Prenuptial are contracts between future spouses, who are thinking about getting married. Many times spouses want to handle their property division during marriage or in the event of a dissolution, or death of a spouse differently than the current state law, a prenuptial agreement might be an appropriate option for achieving the desired result. Also reducing to writing thereby clarifying the desired differences in advance can save significant attorney’s fees resolving issues should a dissolution occur.
Spousal support can also be decided in the prenuptial agreement, if the spouse whose rights are limited, has independent legal representation at the time of signing. However, should the courts find the waiver of spousal support unconscionable, they will not allow it.
Child support is never a part of the prenuptial agreement. Under California statute the right of a child to support may not be adversely affected by a premarital agreement.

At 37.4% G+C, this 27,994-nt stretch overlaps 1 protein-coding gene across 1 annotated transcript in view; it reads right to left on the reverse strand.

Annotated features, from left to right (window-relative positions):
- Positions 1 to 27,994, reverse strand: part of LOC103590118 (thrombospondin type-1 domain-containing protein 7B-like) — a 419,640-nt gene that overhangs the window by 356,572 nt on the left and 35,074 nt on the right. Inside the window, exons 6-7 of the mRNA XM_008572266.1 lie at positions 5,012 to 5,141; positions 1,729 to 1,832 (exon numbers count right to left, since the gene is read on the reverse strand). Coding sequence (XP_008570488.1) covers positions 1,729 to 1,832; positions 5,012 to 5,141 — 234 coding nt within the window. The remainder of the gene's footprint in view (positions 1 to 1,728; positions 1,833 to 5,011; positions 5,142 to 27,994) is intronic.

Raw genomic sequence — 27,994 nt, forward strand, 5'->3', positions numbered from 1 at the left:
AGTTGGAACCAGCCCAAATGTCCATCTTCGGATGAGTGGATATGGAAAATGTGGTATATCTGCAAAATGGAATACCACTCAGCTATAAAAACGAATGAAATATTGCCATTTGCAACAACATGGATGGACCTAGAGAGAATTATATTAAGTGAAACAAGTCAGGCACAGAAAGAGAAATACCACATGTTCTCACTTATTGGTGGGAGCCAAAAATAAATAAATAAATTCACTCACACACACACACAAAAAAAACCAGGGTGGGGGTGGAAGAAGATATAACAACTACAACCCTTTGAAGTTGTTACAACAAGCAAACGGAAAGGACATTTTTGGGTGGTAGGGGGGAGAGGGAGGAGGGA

The prenuptial agreement only becomes effective upon marriage. For domestic partnerships, the date of registration is equivalent to the date of marriage.
A premarital agreement must be in writing, and signed by both parties. It can be modified or revoked after the couple is married, but again, only in writing, with signatures by both spouses.
Validity of Prenuptial Agreements
The agreement must be signed voluntarily, absent any coercion. The party presented with the agreement must either seek advice from an independent legal counsel, or must in writing waive the right to seek legal advice.
Additionally the presented spouse must be given at least seven days to consult a lawyer, before signing a prenuptial agreement. The future spouses must provide each other with fair, reasonable, and full disclosure of their financial obligations and property, unless they waive the right to such information in writing. If the presented party has no legal representation at signing, they must also be given appropriate explanation as to the contents of the agreement.